Mar 15, 2024 - Technology

Pentagon stares down "drone swarm" threat

Photo illustration collage of a swarm of drones flying in front of a yellow circle sun, with military wreckage in the foreground and pen marks illustrating a kill count spread all around.

Photo illustration: Aïda Amer/Axios. Photos: Bettmann and Interim Archives via Getty Images

Swarms of low-cost drones powered by AI — perhaps hundreds of them at the same time — could soon pose an existential threat to America's hulking war machinery.

Why it matters: Advanced militaries can largely fend off individual drones. But swarms of them deployed on a single target have the potential to reshape the global balance of power.

The big picture: Future battles will be fought with a connected mix of cheap weapons — not sophisticated weapons systems that only superpowers can afford, retired Adm. James Stavridis and Marine veteran Elliot Ackerman argued yesterday in a Wall Street Journal essay.

  • Expensive aircraft carriers or stealth bombers, which require massive time commitments to develop and build, will become vulnerable to drones that almost every military and armed group can access.
  • "This moment hasn't yet arrived, but it is rushing to meet us," Stavridis and Ackerman write.

Zoom in: The use of lethal drones has exploded in conflicts around the world.

  • They've changed the trajectory of the war in Ukraine multiple times.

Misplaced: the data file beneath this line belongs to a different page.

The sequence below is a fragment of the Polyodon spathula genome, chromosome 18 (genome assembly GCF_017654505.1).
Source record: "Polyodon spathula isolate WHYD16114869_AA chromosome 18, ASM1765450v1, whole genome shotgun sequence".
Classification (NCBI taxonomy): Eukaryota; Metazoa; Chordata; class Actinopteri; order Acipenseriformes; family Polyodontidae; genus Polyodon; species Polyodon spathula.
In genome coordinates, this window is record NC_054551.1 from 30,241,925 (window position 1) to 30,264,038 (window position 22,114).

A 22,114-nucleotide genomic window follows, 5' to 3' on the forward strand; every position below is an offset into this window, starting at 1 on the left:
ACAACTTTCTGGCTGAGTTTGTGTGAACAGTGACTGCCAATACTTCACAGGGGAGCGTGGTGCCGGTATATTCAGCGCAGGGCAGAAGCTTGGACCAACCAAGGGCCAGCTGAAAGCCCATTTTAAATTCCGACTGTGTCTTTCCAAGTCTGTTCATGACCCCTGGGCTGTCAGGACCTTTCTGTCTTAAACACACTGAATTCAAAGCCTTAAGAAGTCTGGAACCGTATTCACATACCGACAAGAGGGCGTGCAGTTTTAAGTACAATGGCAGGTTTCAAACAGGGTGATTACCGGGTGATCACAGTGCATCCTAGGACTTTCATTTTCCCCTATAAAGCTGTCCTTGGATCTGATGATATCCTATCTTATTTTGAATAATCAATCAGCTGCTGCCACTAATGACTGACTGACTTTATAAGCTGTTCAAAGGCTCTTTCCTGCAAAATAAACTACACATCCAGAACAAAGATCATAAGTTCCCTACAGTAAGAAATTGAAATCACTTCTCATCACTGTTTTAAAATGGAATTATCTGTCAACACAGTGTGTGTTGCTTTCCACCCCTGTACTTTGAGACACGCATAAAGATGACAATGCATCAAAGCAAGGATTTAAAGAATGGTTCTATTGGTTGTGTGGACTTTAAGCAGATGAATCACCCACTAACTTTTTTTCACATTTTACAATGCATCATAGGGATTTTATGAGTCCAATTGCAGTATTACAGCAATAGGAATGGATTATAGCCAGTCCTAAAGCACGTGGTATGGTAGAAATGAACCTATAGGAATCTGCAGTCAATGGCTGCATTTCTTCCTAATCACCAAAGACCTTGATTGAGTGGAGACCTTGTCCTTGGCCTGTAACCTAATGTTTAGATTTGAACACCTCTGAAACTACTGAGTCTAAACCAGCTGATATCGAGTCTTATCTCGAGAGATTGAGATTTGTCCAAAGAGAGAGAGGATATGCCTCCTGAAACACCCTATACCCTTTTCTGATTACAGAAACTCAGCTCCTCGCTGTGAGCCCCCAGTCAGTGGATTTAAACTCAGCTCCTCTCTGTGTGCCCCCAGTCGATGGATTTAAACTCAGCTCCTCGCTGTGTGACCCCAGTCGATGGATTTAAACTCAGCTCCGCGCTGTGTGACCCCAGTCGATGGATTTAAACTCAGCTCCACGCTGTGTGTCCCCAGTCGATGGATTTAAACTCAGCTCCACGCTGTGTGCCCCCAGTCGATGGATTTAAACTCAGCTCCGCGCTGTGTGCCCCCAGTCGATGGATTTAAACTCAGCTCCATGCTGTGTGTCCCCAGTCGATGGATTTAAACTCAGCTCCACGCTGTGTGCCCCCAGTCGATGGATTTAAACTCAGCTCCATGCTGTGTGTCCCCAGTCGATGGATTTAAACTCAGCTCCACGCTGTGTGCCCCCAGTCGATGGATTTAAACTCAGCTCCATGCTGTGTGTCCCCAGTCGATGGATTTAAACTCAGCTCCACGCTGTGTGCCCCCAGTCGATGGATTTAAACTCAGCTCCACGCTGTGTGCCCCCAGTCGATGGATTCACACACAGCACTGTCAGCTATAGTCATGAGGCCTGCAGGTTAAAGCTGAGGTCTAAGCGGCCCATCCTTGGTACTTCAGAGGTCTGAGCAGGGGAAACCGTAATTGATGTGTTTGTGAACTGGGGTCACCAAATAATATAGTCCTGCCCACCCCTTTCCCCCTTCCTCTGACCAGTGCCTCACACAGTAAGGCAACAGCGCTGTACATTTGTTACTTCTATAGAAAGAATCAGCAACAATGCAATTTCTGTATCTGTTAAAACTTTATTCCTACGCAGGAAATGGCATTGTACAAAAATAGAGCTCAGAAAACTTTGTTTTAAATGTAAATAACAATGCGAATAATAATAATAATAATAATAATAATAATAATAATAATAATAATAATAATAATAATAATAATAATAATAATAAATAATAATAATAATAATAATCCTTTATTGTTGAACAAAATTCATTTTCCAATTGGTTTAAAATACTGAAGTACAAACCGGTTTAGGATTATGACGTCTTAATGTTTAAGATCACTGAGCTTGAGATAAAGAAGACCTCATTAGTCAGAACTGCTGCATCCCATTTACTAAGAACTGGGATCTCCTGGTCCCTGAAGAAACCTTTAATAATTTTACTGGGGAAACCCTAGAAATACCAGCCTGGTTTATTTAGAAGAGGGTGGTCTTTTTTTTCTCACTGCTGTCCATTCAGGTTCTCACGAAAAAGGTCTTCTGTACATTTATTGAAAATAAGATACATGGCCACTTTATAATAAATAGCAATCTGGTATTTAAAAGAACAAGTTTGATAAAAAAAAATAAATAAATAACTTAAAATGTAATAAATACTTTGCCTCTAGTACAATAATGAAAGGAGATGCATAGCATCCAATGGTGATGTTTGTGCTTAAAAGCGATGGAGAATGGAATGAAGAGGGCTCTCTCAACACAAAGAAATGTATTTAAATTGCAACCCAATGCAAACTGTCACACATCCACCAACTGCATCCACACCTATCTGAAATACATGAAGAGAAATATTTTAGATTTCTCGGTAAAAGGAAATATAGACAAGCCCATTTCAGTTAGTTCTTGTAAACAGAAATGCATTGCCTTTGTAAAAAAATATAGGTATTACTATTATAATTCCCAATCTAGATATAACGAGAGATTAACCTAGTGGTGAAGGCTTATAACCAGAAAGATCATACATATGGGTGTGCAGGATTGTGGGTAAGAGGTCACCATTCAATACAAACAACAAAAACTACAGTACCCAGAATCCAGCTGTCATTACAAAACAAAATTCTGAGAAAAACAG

• Houthi militants are aiming them at ships.

Those are largely point-and-shoot weapons controlled remotely by individual combatants, and American soldiers and ships are typically capable of shooting them down.

  • But if they're deployed in a swarm, Iranian-supplied drones that cost thousands of dollars each could take on multibillion-dollar warships.

State of play: The Pentagon is racing to develop a defense against swarms while building AI-coordinated drone systems of its own.

  • The Defense Department has signed at least five deals with contractors that explicitly reference swarming, according to a report from the Center for Security and Emerging Technology that examined procurement contracts from 2020.
  • Army Gen. Erik Kurilla, commander of U.S. Central Command, told the Senate Armed Services Committee last week that cheap drones are "one of the top threats," and called swarms an even bigger concern.
  • He said the U.S. should "continue to invest in things like high-powered microwave" weapons to defend against mass drone attacks.
  • Another Pentagon initiative known as "Replicator" is building "thousands of autonomous systems" over the next 18 to 24 months to counter the Chinese military's rapid buildup.

The bottom line: In the future, the "winning side will be the one that's developed the AI-based decision-making that can outpace their adversary," Stavridis and Ackerman write.

  • "Warfare is headed toward a brain-on-brain conflict."
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